The other fly in the ointment is that the idea of an inventor taking their invention from concept to mass sale is increasingly unrealistic... with the specialized skills and large resources needed to be competitive in any of today's markets, the inventor can at best expect to get the idea into a commercial product and either sell it to a distribution or roll out partner and stand aside while hopefully retaining some equity in the products future success....

The USPTO. An example of how NOT to do PKI...

I have started the process of getting secure access to my patent portfolio on the US patents web site... what a glorious pain in the rear this is...

1. Get an ID number (by mail with apdf form to fill out)
2. Get a notorized application for a PKI certificate... more mail and pain
3. Use two seperate passwords emailed or physicallly mailed to obtain the initial PKI certificate authentication...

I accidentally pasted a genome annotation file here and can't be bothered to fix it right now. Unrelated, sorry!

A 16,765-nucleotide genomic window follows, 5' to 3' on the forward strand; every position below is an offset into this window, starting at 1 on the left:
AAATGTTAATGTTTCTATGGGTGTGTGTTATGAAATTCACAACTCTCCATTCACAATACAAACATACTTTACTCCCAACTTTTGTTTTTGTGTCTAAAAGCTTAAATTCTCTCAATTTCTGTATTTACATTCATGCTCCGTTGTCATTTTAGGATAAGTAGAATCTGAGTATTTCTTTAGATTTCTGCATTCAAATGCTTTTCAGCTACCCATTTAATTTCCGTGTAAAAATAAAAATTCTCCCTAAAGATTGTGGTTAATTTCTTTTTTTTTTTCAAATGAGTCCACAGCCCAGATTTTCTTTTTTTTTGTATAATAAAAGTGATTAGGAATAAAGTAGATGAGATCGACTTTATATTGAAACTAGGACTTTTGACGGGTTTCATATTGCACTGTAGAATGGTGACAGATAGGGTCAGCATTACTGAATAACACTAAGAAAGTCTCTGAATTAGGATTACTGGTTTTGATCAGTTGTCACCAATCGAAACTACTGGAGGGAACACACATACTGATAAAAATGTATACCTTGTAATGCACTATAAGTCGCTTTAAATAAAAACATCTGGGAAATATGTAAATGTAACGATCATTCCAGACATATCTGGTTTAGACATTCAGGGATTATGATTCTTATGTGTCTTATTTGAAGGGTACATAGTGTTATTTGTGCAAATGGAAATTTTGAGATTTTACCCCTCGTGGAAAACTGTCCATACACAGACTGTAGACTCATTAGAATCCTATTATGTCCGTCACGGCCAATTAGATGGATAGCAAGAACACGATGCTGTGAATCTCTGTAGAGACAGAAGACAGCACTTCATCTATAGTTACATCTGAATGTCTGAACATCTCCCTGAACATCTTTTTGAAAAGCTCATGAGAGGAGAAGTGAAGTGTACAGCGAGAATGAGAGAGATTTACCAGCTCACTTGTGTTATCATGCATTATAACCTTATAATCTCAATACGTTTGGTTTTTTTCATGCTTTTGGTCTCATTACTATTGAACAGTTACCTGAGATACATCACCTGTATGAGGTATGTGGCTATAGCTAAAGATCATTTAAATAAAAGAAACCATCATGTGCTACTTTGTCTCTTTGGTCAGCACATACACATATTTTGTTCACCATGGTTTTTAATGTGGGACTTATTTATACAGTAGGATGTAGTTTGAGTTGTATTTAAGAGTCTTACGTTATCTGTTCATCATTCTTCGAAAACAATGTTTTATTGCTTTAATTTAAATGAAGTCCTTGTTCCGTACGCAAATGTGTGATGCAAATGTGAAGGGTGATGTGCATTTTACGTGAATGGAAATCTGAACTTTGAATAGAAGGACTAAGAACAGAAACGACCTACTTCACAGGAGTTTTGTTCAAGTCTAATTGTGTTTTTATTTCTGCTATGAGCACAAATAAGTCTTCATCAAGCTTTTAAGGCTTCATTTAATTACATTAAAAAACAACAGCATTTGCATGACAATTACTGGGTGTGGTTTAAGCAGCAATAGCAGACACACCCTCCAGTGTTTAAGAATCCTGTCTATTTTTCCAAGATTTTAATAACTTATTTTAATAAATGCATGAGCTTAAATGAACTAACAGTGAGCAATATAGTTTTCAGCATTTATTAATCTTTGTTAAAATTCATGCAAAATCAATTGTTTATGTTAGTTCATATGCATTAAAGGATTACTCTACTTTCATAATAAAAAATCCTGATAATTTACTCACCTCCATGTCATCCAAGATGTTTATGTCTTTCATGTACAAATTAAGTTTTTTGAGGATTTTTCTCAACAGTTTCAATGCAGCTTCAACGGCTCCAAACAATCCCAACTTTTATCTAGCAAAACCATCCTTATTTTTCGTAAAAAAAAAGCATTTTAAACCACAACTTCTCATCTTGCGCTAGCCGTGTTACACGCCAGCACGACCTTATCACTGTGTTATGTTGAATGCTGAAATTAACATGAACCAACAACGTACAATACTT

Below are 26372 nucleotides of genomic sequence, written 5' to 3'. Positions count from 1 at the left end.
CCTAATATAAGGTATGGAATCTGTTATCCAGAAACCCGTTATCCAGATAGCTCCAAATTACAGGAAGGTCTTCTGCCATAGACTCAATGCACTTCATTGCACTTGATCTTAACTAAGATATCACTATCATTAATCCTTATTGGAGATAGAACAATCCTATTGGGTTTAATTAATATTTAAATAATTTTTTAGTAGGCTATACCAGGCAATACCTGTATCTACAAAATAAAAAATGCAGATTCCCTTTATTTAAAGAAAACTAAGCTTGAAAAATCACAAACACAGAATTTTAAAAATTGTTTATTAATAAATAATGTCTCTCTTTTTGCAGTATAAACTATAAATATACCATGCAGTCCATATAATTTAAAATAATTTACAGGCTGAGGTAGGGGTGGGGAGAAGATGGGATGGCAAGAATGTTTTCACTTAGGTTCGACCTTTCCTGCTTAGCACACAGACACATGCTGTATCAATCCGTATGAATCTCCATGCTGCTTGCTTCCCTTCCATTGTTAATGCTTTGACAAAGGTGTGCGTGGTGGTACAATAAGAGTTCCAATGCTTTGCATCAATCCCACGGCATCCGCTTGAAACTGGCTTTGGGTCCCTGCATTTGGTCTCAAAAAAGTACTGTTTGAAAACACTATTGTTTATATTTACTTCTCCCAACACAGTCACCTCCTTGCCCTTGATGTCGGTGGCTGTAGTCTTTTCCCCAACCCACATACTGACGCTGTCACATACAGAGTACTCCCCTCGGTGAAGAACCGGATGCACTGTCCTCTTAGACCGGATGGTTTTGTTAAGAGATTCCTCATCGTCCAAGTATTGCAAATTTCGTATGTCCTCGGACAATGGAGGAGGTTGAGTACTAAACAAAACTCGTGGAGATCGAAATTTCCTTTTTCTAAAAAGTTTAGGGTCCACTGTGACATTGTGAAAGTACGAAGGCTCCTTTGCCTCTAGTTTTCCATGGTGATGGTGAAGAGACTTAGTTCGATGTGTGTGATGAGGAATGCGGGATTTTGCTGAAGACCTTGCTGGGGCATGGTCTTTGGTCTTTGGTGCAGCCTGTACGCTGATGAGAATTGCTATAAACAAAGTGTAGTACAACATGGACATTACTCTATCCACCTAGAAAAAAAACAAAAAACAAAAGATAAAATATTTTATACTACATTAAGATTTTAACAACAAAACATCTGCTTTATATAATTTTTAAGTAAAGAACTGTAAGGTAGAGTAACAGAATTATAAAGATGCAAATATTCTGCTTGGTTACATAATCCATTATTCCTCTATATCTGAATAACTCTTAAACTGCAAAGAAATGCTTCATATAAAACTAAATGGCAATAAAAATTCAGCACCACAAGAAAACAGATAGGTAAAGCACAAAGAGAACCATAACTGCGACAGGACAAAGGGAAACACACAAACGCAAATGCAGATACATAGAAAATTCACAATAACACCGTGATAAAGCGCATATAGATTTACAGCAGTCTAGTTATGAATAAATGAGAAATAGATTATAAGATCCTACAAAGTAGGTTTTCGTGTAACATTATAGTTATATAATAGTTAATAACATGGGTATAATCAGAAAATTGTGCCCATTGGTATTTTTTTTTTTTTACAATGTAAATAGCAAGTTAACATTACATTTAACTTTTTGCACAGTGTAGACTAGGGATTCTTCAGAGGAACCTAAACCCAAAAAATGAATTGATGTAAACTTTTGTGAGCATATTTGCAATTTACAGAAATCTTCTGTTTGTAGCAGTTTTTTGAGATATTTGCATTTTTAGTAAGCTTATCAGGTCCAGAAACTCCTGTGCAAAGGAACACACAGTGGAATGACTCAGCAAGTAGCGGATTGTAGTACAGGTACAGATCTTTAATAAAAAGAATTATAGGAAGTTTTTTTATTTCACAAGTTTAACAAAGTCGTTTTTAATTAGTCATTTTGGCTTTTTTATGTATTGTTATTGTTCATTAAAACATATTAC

All this, when I can fill out one form and have a password mailed to me by most banks to do wire transfers of over 100k per transaction! What a nightmare...

BluRay Crack?

Dan Ackerman of c|net published a bit of a long shot hack to work around BluRays copy control software.

Its more like an automation/ script kiddy outline that shows how to exploit BluRay video players on PCs that fail to stop someone from getting hi-res screengrabs from each frame in a movie and re-assembling them as a full motion video file.